A triangular-shaped agricultural parcel of land in South Richmond is the setting of a unique West Coast-style contemporary home.
A listing by Manyee Lui with Macdonald Realty sets the price of the 19.2-acre property at 12831 No. 4 Road at $16.78 million.
The 7,400-sq-ft, two-storey residence, located on the southeast corner of the sprawling property, was designed by McCulloch Associates Architects and completed in 2003.
It features five bedrooms, as well as six full bathrooms and a half bathroom.
The main level’s southeastern corner opens up to an expansive outdoor patio with a large infinity swimming pool complete with water spray fountains along its edge. There is also an outdoor kitchen and entertainment area, plus a full-size tennis court and a small “organic vegetable garden.”
The property is concealed by a line of trees on its western and eastern borders, and entry into the residence is through a 150-metre-long driveway with a gated entrance.
The property is just one of a number of mansions built on the agricultural land reserve (ALR) in Richmond. However, this practice has now come to an end.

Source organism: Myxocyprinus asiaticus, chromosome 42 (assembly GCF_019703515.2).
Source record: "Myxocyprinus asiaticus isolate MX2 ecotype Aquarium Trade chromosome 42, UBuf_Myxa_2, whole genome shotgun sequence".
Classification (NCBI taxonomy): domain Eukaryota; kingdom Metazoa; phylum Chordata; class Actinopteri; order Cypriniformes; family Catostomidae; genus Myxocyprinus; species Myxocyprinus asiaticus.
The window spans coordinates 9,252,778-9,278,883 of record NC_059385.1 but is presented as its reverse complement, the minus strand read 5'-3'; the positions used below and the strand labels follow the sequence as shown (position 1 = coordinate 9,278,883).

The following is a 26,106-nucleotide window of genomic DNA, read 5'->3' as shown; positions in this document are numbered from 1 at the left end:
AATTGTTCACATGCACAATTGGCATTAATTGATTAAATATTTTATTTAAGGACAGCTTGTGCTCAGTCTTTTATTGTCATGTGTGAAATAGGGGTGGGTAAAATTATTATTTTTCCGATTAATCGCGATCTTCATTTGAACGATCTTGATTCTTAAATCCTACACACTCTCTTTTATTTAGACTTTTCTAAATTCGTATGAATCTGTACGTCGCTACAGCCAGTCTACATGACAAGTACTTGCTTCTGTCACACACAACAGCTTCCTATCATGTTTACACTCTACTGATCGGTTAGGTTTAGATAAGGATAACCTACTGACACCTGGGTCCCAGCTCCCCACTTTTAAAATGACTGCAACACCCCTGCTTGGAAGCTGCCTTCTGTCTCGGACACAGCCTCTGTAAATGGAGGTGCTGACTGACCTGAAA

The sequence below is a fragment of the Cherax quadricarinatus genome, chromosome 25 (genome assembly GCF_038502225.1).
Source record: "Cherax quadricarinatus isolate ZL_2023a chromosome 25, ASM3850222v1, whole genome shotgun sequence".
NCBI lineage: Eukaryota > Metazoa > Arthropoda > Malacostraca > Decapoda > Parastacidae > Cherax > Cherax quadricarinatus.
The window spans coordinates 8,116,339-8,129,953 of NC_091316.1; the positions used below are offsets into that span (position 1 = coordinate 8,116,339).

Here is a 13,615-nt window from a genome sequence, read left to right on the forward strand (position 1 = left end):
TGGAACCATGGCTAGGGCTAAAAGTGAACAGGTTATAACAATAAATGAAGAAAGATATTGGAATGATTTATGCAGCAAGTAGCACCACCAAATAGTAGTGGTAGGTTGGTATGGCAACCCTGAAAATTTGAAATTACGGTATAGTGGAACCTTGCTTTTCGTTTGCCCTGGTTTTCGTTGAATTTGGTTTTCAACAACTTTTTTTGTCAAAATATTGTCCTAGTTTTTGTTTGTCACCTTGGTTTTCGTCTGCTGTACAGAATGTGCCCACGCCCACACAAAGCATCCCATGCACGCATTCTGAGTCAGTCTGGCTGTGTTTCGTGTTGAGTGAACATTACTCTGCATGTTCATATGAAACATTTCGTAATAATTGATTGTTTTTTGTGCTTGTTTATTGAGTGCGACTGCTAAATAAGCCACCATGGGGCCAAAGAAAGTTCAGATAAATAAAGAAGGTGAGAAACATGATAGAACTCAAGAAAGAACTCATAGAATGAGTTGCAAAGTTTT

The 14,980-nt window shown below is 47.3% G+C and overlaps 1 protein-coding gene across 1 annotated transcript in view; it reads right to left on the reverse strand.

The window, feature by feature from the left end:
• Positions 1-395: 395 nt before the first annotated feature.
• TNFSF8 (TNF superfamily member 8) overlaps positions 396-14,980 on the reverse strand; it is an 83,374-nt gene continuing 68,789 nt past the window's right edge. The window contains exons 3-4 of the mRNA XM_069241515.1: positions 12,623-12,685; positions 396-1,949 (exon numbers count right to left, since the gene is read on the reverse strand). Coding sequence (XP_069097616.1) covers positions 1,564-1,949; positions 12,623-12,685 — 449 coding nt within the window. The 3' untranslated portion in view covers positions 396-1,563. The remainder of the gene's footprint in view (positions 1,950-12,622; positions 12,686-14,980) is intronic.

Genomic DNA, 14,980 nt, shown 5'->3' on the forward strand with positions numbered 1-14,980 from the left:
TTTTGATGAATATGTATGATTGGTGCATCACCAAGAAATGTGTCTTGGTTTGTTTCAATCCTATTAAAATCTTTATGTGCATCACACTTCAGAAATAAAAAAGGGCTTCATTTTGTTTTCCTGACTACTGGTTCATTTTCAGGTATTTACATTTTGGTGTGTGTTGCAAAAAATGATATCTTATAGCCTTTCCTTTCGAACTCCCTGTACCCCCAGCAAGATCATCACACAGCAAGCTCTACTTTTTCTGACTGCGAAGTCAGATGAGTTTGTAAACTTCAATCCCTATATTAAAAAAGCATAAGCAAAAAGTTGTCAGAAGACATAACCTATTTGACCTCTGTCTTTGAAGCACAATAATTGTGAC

Last November, Richmond city council approved a moratorium on so-called ‘mega mansions’ on its ALR, although this was only in response to the provincial government’s introduced legislation that month that would restrict the size of residential properties on ALR.
In May 2018, city council rejected a downsizing proposal, opting to maintain the status quo of allowing homes of up to 10,000 sq. ft. on ALR, plus secondary homes of up to 3,200 sq. ft. for farm workers on larger lots.
Provincial legislation overriding municipal policies will limit the size of new homes on ALR to less than 5,400 sq. ft., unless there is direct proof a larger home would support a farming business.
The 27-acre ALR lot just south of this listed triangular-shaped property is also the site of another large mansion. This neighbouring 1992-built property has a 7,500 sq. ft. residence with six bedrooms, two bathrooms, and an outdoor swimming pool.